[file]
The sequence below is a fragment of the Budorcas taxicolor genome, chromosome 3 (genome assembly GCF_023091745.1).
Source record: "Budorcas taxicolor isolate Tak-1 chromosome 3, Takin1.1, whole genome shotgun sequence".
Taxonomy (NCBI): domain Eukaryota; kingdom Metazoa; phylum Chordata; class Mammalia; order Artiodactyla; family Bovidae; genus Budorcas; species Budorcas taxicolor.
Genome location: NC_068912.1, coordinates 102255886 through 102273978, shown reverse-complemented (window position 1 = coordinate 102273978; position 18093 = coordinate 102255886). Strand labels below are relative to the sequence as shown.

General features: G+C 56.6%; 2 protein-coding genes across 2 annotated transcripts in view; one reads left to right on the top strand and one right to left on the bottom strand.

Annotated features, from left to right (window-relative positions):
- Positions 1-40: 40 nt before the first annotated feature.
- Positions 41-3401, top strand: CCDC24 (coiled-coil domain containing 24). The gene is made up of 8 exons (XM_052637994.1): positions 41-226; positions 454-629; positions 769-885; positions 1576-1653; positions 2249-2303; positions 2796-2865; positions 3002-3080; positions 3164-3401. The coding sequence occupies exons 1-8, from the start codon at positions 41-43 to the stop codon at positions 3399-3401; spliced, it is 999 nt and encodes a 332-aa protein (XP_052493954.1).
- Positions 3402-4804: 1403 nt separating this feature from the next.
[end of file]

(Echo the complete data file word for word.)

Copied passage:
The sequence below is a fragment of the Budorcas taxicolor genome, chromosome 3 (genome assembly GCF_023091745.1).
Source record: "Budorcas taxicolor isolate Tak-1 chromosome 3, Takin1.1, whole genome shotgun sequence".
Taxonomy (NCBI): domain Eukaryota; kingdom Metazoa; phylum Chordata; class Mammalia; order Artiodactyla; family Bovidae; genus Budorcas; species Budorcas taxicolor.
Genome location: NC_068912.1, coordinates 102255886 through 102273978, shown reverse-complemented (window position 1 = coordinate 102273978; position 18093 = coordinate 102255886). Strand labels below are relative to the sequence as shown.

General features: G+C 56.6%; 2 protein-coding genes across 2 annotated transcripts in view; one reads left to right on the top strand and one right to left on the bottom strand.

Annotated features, from left to right (window-relative positions):
- Positions 1-40: 40 nt before the first annotated feature.
- Positions 41-3401, top strand: CCDC24 (coiled-coil domain containing 24). The gene is made up of 8 exons (XM_052637994.1): positions 41-226; positions 454-629; positions 769-885; positions 1576-1653; positions 2249-2303; positions 2796-2865; positions 3002-3080; positions 3164-3401. The coding sequence occupies exons 1-8, from the start codon at positions 41-43 to the stop codon at positions 3399-3401; spliced, it is 999 nt and encodes a 332-aa protein (XP_052493954.1).
- Positions 3402-4804: 1403 nt separating this feature from the next.